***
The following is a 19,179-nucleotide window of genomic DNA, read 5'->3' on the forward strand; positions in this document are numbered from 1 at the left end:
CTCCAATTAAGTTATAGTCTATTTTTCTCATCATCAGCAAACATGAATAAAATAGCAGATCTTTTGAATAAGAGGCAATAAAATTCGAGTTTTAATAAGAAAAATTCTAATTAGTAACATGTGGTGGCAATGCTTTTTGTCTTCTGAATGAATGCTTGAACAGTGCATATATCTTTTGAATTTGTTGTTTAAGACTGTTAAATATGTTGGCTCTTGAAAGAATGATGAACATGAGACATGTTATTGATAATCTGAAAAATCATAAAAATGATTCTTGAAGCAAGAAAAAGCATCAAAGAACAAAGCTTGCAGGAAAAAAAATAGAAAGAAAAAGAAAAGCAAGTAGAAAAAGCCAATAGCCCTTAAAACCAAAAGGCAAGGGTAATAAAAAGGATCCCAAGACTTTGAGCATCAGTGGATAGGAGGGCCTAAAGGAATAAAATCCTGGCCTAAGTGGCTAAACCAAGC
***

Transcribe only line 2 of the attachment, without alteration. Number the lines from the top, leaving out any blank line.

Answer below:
CTCCAATTAAGTTATAGTCTATTTTTCTCATCATCAGCAAACATGAATAAAATAGCAGATCTTTTGAATAAGAGGCAATAAAATTCGAGTTTTAATAAGAAAAATTCTAATTAGTAACATGTGGTGGCAATGCTTTTTGTCTTCTGAATGAATGCTTGAACAGTGCATATATCTTTTGAATTTGTTGTTTAAGACTGTTAAATATGTTGGCTCTTGAAAGAATGATGAACATGAGACATGTTATTGATAATCTGAAAAATCATAAAAATGATTCTTGAAGCAAGAAAAAGCATCAAAGAACAAAGCTTGCAGGAAAAAAAATAGAAAGAAAAAGAAAAGCAAGTAGAAAAAGCCAATAGCCCTTAAAACCAAAAGGCAAGGGTAATAAAAAGGATCCCAAGACTTTGAGCATCAGTGGATAGGAGGGCCTAAAGGAATAAAATCCTGGCCTAAGTGGCTAAACCAAGC